Best of Ask the Agent: The Infamous Editor Shame Spiral

Plus, a new graphic novel recommendation!

Hi! I’m Jennifer Laughran, your literary agent pal. Every week, this newsletter culls the best questions & answers from my long-standing #AskAgent Tumblr. This week is a true classic — all about the Infamous Editor Shame Spiral. And if you don’t care about questions… scroll further down for a brand-new book recommendation! :-)


Best of Ask the Agent: The Infamous Editor Shame Spiral

Q: “Why would a publisher tell you they had been looking for a project like your novel for a long time and were enjoying the manuscript, then cease all contact, and not respond to two polite follow-ups? Isn't this really rude and unprofessional, not to mention getting a writer's hopes up? Why not just reject it? Seems strange to be so enthusiastic and then go completely silent.”

First of all, I want to acknowledge that this stings. I know it does, and I’m sorry. (This question was asked many years ago at this point, so hopefully things are looking happier at this point!) — Anyway. It IS arguably rude and certainly unpleasant, and it DOES get a writer’s hopes up, and editors & publishers SHOULD just reject things rather than go silent. And yet… here we are. 

I know a lot of editors and publishers (and agents, obvs). A lot. The vast majority of the people I know in publishing are kind and lovely bookworms, and NOT cruel assholes by any stretch of the imagination. They no more want to hurt an author’s feelings than they want to kick kittens or tear the wings off hummingbirds. This is actually where we get into trouble. See, the cycle happens like this: 

* Author (or Agent) sends material to Editor * – Nice editor is nice! She says “Wow, this sounds GREAT! I’ve been HOPING for something great like this! THANK YOU!” – and probably it does sound great. Things sound great when you are talking them up, right? Like you wouldn’t make a project sound shitty if you wanted somebody else to read it - of course it sounds great.

* Editor is severely overworked * – Nice editor says yes too often. Nice editor also does enough work for several people. Nice editor would like to see her family on occasion. So nice editor doesn’t get to this material. It sits unread on her tablet, with other things piling up around it, until…

* Agent/Author nudges editor * – kindly, but still. Hello! Have you gotten a chance to take a peek at this yet?

* Editor feels guilty * – Maybe she replies, sheepishly, that she hasn’t, but she’ll get to it ASAP! Or maybe she doesn’t reply, because she has a Brilliant Idea: “I’ll just read it really quickly and get back to them so fast that it is almost like they didn’t even have to nudge me!”… but then life happens… time passes…. maybe this kind-nudge sitch happens again…. eventually, finally, she reads the material…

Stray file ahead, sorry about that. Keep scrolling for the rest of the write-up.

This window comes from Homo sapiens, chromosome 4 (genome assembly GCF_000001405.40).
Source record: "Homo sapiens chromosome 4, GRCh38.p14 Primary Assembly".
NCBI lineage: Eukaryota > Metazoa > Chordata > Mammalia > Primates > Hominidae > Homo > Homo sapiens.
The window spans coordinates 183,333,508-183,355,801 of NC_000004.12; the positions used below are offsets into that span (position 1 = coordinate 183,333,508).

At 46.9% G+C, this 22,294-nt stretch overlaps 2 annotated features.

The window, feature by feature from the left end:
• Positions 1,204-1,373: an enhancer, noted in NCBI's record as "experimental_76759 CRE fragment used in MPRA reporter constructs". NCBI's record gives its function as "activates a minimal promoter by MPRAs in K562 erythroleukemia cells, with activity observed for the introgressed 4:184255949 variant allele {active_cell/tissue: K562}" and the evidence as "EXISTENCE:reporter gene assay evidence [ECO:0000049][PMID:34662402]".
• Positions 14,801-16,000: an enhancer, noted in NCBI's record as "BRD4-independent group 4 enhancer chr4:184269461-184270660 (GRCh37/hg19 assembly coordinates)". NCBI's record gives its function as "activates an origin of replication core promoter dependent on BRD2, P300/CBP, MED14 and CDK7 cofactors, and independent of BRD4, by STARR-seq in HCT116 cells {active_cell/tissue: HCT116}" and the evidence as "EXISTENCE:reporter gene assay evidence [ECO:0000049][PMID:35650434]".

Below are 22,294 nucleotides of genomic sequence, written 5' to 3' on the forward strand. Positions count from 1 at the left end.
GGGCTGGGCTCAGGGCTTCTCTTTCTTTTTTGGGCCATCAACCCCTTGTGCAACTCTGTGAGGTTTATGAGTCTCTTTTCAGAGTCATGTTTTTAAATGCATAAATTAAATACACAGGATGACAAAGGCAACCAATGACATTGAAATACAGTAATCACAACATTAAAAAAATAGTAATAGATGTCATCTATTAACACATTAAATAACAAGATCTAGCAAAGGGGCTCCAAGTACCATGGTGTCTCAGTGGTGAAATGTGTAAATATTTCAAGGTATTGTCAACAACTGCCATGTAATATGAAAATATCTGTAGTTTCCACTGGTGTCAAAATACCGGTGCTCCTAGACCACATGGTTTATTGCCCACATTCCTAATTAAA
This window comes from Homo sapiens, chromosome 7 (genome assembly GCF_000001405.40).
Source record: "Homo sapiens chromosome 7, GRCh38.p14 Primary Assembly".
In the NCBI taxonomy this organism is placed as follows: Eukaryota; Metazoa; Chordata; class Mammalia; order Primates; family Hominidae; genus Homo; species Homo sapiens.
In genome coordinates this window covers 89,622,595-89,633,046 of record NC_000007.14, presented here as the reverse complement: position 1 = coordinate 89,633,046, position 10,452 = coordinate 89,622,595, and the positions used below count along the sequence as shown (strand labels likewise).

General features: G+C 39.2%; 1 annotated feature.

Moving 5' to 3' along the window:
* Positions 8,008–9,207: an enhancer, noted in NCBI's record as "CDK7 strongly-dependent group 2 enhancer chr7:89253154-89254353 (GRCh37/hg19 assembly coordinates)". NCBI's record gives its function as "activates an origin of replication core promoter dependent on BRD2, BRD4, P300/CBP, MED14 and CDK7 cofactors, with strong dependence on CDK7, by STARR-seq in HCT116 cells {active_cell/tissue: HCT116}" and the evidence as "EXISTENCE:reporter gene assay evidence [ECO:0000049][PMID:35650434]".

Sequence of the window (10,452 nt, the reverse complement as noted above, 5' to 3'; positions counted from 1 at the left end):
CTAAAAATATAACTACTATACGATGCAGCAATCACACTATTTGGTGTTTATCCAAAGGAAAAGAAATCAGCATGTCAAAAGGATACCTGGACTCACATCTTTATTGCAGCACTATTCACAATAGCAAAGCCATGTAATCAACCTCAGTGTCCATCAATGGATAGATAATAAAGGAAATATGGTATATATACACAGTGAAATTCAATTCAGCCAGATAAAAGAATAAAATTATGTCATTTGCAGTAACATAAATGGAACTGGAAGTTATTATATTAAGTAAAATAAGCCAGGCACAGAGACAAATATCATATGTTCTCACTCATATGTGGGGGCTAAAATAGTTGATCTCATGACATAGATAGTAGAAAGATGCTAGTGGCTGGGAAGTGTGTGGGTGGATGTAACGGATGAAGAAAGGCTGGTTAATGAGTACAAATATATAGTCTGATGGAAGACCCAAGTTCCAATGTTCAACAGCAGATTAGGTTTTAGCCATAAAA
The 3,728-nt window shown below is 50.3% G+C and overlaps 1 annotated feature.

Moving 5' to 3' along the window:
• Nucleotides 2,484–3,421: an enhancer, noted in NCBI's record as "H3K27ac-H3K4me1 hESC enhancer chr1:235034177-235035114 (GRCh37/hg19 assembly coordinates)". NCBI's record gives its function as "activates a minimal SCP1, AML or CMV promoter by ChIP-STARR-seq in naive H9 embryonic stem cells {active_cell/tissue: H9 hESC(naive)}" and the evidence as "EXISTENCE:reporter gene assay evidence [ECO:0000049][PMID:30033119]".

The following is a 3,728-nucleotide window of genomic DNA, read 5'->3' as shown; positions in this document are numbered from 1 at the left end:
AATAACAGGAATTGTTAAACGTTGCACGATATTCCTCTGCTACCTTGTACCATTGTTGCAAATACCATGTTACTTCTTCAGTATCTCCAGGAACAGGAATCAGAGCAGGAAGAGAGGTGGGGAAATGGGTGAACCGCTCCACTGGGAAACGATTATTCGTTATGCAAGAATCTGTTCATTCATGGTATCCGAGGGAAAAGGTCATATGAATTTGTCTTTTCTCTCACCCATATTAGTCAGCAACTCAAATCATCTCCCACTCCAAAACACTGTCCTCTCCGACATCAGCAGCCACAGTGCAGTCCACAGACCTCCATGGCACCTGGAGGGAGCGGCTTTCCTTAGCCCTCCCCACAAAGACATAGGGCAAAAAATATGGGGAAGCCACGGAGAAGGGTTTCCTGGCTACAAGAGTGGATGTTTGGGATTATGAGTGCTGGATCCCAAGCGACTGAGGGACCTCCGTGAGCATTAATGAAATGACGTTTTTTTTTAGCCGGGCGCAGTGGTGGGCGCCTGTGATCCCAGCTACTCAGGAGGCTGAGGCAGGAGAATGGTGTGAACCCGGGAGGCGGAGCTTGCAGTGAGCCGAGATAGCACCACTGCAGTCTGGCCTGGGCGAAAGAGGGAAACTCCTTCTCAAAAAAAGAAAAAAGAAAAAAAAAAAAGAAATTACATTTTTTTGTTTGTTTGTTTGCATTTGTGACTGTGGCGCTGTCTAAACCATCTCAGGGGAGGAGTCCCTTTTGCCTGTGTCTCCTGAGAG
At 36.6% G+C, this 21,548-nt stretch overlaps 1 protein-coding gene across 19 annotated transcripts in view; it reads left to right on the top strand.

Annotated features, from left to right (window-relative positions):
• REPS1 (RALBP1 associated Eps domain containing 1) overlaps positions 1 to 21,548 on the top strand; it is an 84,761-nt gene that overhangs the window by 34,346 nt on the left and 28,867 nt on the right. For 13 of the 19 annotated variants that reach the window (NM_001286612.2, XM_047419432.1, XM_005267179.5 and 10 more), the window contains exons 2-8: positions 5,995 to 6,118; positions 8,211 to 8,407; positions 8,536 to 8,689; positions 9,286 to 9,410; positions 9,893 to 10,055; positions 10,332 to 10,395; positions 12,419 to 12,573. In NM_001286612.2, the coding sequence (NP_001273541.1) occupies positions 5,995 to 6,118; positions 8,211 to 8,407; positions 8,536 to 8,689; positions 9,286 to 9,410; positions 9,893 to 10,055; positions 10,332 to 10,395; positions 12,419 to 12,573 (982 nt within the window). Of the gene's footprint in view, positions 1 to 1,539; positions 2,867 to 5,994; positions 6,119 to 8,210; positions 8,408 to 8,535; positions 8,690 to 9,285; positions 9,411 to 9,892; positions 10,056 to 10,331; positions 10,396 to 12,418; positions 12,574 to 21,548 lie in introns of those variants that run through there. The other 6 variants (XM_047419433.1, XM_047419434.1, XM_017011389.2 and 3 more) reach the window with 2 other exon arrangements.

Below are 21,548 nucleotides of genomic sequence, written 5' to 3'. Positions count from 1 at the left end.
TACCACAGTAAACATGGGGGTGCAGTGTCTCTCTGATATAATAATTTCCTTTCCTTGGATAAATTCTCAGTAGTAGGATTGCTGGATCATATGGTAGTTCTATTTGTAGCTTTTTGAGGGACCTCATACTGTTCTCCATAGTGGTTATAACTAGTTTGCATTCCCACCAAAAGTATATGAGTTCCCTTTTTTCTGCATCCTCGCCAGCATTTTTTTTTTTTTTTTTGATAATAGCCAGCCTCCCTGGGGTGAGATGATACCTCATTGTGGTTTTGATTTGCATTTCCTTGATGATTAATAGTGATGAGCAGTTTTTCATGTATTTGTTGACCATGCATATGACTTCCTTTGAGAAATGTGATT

* Uh-Oh * – She takes a look and either realizes it’s a pass, or she’s just straight-up on the fence about it. I mean it SOUNDED so good, but maybe it isn’t right after all. But maybe it COULD be? Am I the person to get it there? UGHHH maybe not – but the author worked so hard, and there are are so many great things about it! And the agent (and/or author) are so lovely – you know what? They deserve a wonderful, flowery, beautiful decline with so many kindly worded phrases and thoughtful grace-notes… this is a letter that will go down in history as the most wonderful rejection of them all! But… there’s no time to write such a letter. Not this week! This week is bonkers! Let’s put a pin in this until next week – by then surely everything about the world as we know it will have changed and there WILL be time to write such a letter. Time passes…

* Agent/Author nudges editor * – Slightly more testily, but still kindly!

* Editor feels guilty x10 * – DEAR LORD, has it been that long? I can’t possibly respond at this point, what would I even say? Oh my goodness I am SUCH a jerk! I can’t just write “sorry, no” – I have GOT to write that long flowery wonderful thing! And actually it should be even better, as that’s what they deserve for waiting so long! I should give them 30 pages full of notes! But I CAN’T!  AHHHHHH

* Editor descends all the way into shame spiral and never replies* 

* Agent/Author are left in WTF Limbo*

fin

As you can see from this example – which I have seen play out countless times – usually the root of the problem is actually an overabundance of niceness combined with a surfeit of work combined with a lack of time. Seasoned, perhaps, with a touch of fear, anxiety, or a people-pleasing inability to say NO. It certainly isn’t every editor - and it certainly isn’t every time - but when it happens, it’s sucky for all concerned.

Personally? While constructive feedback and praise are quite lovely, I’d rather a quick “not for me, thanks” than silence or a lengthy wait for flowery words. And I’m sure most authors feel the same. But the point I’m making is, even in the event that an editor takes forever or just doesn’t respond – try not to take it personally. They are not being assholes or trying to string you along or insult you – it has nothing to do with YOU, and everything to do with THEM.


New This Week!

Like nonfiction? Like STEM subjects? Like funny graphic novels? Well, have I got a book for you! MACHINES THAT THINK is the latest entry in the Big Ideas That Changed The World series by Don Brown, and it’s all about the world of computers and technology from the earliest times to today. It’s a little history, a little biography, a little science - and a lot of DELIGHT!

(The first book in the series, ROCKET TO THE MOON, is all about the history of Space Travel and is similarly terrific - check out if you haven’t!)

MACHINES THAT THINK! by Don Brown - Abrams, 4/28/20

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x Jenn

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